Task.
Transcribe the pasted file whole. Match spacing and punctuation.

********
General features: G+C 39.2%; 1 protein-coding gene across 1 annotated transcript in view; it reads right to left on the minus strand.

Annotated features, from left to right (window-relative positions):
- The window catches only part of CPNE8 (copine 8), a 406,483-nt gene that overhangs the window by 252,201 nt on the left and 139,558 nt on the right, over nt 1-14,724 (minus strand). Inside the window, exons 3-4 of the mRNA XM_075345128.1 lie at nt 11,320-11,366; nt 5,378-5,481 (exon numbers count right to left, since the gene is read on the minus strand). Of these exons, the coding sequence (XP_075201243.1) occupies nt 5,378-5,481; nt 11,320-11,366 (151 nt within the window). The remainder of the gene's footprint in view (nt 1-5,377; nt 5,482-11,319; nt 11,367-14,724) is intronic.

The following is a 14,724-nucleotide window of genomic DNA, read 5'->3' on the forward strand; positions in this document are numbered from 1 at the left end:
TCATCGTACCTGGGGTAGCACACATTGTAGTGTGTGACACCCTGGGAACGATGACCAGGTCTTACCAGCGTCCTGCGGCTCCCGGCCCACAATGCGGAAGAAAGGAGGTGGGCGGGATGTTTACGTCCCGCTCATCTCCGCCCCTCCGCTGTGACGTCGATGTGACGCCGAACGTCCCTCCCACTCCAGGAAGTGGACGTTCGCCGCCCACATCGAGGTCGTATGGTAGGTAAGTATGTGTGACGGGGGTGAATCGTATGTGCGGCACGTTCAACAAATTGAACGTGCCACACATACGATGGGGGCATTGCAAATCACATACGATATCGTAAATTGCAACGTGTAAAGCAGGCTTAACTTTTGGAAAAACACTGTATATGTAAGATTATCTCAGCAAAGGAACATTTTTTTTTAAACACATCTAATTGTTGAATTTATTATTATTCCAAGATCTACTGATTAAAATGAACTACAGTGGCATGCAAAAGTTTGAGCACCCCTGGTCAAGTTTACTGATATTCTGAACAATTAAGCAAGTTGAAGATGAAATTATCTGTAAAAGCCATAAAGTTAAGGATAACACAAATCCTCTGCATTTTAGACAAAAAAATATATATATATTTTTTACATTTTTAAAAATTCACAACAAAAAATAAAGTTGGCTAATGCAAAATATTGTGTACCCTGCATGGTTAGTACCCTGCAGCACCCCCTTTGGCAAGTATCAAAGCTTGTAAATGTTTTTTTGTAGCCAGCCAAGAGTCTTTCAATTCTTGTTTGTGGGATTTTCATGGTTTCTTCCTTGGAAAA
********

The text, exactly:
General features: G+C 39.2%; 1 protein-coding gene across 1 annotated transcript in view; it reads right to left on the minus strand.

Annotated features, from left to right (window-relative positions):
- The window catches only part of CPNE8 (copine 8), a 406,483-nt gene that overhangs the window by 252,201 nt on the left and 139,558 nt on the right, over nt 1-14,724 (minus strand). Inside the window, exons 3-4 of the mRNA XM_075345128.1 lie at nt 11,320-11,366; nt 5,378-5,481 (exon numbers count right to left, since the gene is read on the minus strand). Of these exons, the coding sequence (XP_075201243.1) occupies nt 5,378-5,481; nt 11,320-11,366 (151 nt within the window). The remainder of the gene's footprint in view (nt 1-5,377; nt 5,482-11,319; nt 11,367-14,724) is intronic.

The following is a 14,724-nucleotide window of genomic DNA, read 5'->3' on the forward strand; positions in this document are numbered from 1 at the left end:
TCATCGTACCTGGGGTAGCACACATTGTAGTGTGTGACACCCTGGGAACGATGACCAGGTCTTACCAGCGTCCTGCGGCTCCCGGCCCACAATGCGGAAGAAAGGAGGTGGGCGGGATGTTTACGTCCCGCTCATCTCCGCCCCTCCGCTGTGACGTCGATGTGACGCCGAACGTCCCTCCCACTCCAGGAAGTGGACGTTCGCCGCCCACATCGAGGTCGTATGGTAGGTAAGTATGTGTGACGGGGGTGAATCGTATGTGCGGCACGTTCAACAAATTGAACGTGCCACACATACGATGGGGGCATTGCAAATCACATACGATATCGTAAATTGCAACGTGTAAAGCAGGCTTAACTTTTGGAAAAACACTGTATATGTAAGATTATCTCAGCAAAGGAACATTTTTTTTTAAACACATCTAATTGTTGAATTTATTATTATTCCAAGATCTACTGATTAAAATGAACTACAGTGGCATGCAAAAGTTTGAGCACCCCTGGTCAAGTTTACTGATATTCTGAACAATTAAGCAAGTTGAAGATGAAATTATCTGTAAAAGCCATAAAGTTAAGGATAACACAAATCCTCTGCATTTTAGACAAAAAAATATATATATATTTTTTACATTTTTAAAAATTCACAACAAAAAATAAAGTTGGCTAATGCAAAATATTGTGTACCCTGCATGGTTAGTACCCTGCAGCACCCCCTTTGGCAAGTATCAAAGCTTGTAAATGTTTTTTTGTAGCCAGCCAAGAGTCTTTCAATTCTTGTTTGTGGGATTTTCATGGTTTCTTCCTTGGAAAA